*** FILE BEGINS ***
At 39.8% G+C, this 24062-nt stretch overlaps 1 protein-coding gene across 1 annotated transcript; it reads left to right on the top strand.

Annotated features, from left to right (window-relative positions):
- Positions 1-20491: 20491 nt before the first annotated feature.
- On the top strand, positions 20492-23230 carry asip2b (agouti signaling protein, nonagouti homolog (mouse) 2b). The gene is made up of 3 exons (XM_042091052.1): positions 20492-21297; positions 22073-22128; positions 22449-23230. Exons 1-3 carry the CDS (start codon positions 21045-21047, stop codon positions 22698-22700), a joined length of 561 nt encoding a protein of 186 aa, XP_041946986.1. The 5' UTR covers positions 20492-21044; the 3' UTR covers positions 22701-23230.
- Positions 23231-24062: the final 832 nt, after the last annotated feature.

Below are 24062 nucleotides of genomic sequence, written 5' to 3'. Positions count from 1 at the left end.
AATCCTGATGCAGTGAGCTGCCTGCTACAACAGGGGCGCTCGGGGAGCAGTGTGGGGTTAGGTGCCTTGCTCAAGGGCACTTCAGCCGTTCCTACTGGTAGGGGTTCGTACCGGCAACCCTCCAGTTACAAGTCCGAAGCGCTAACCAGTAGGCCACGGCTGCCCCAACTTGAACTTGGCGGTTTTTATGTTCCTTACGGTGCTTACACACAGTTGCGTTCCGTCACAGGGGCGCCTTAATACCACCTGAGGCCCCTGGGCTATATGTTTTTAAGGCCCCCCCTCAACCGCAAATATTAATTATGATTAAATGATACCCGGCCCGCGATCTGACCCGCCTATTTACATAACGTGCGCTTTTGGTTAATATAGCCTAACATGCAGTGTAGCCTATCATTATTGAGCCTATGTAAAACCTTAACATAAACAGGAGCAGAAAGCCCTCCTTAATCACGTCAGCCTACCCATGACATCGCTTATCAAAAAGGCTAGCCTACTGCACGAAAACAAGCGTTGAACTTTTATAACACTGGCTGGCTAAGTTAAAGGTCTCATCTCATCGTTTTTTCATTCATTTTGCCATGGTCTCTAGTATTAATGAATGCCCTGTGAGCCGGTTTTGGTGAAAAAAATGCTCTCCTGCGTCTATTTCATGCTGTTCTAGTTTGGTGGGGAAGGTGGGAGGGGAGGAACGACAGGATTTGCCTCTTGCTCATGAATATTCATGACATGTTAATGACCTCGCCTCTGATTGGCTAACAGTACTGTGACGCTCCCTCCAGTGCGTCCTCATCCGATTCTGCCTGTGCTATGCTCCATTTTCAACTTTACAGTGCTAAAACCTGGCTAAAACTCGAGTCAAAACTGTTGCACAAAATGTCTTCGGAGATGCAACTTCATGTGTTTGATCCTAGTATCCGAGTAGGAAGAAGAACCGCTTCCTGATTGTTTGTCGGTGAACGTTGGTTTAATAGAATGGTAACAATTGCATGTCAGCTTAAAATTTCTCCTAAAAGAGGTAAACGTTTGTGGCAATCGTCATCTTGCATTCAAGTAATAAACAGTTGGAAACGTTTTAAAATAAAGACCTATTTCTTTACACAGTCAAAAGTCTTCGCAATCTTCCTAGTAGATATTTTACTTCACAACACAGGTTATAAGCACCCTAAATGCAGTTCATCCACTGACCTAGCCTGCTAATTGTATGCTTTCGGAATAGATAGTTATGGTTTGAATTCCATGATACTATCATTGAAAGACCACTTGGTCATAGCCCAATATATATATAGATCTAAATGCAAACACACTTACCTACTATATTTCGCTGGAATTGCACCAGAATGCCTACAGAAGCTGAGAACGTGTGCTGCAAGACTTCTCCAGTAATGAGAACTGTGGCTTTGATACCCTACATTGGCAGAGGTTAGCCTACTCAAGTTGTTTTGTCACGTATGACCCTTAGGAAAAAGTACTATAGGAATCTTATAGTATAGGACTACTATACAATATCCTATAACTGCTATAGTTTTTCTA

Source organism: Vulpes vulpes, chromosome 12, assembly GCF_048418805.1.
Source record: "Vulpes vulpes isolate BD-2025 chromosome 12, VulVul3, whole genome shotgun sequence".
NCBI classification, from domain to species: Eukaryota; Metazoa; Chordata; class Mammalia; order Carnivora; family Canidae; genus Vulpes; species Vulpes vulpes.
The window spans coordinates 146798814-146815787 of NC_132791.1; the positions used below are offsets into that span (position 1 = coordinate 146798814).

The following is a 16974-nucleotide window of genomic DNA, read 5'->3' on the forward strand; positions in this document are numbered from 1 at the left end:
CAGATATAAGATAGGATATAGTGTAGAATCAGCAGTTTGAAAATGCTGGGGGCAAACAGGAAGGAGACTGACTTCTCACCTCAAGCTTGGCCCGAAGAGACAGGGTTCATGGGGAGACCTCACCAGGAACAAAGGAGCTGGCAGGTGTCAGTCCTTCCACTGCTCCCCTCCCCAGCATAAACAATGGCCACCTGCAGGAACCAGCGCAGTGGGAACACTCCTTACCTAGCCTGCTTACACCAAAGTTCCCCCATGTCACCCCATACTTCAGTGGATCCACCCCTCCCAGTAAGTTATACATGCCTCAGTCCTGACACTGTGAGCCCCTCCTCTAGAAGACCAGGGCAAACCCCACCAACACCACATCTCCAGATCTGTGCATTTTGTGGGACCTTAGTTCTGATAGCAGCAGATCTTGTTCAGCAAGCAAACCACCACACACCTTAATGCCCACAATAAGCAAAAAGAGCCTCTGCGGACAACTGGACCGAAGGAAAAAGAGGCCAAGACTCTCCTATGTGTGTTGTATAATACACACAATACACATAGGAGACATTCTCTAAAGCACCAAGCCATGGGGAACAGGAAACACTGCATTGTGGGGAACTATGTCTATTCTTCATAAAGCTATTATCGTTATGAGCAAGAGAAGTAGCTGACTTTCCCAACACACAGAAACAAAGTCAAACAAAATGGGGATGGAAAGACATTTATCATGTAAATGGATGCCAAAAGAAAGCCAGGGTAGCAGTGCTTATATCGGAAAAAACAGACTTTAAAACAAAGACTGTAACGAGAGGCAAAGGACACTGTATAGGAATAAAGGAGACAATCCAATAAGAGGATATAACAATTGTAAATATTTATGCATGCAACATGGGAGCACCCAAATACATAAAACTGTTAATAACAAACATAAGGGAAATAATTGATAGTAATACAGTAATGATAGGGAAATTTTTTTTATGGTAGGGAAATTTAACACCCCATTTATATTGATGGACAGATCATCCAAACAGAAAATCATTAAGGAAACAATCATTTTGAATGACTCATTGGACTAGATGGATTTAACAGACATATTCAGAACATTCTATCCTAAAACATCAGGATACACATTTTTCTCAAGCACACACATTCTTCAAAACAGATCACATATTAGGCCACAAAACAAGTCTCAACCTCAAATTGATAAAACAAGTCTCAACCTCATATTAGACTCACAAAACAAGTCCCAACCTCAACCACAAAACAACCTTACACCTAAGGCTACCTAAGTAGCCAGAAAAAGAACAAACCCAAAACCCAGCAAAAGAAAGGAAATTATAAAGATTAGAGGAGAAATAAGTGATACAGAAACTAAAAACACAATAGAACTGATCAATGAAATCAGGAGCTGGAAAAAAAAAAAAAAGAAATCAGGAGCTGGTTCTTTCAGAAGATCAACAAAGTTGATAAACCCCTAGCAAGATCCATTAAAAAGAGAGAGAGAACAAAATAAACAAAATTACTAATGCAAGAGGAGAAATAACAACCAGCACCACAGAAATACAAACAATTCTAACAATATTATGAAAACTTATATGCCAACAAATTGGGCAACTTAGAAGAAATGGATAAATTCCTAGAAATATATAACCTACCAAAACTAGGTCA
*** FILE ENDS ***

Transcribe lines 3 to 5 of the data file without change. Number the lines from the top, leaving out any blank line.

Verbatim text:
- Positions 1-20491: 20491 nt before the first annotated feature.
- On the top strand, positions 20492-23230 carry asip2b (agouti signaling protein, nonagouti homolog (mouse) 2b). The gene is made up of 3 exons (XM_042091052.1): positions 20492-21297; positions 22073-22128; positions 22449-23230. Exons 1-3 carry the CDS (start codon positions 21045-21047, stop codon positions 22698-22700), a joined length of 561 nt encoding a protein of 186 aa, XP_041946986.1. The 5' UTR covers positions 20492-21044; the 3' UTR covers positions 22701-23230.
- Positions 23231-24062: the final 832 nt, after the last annotated feature.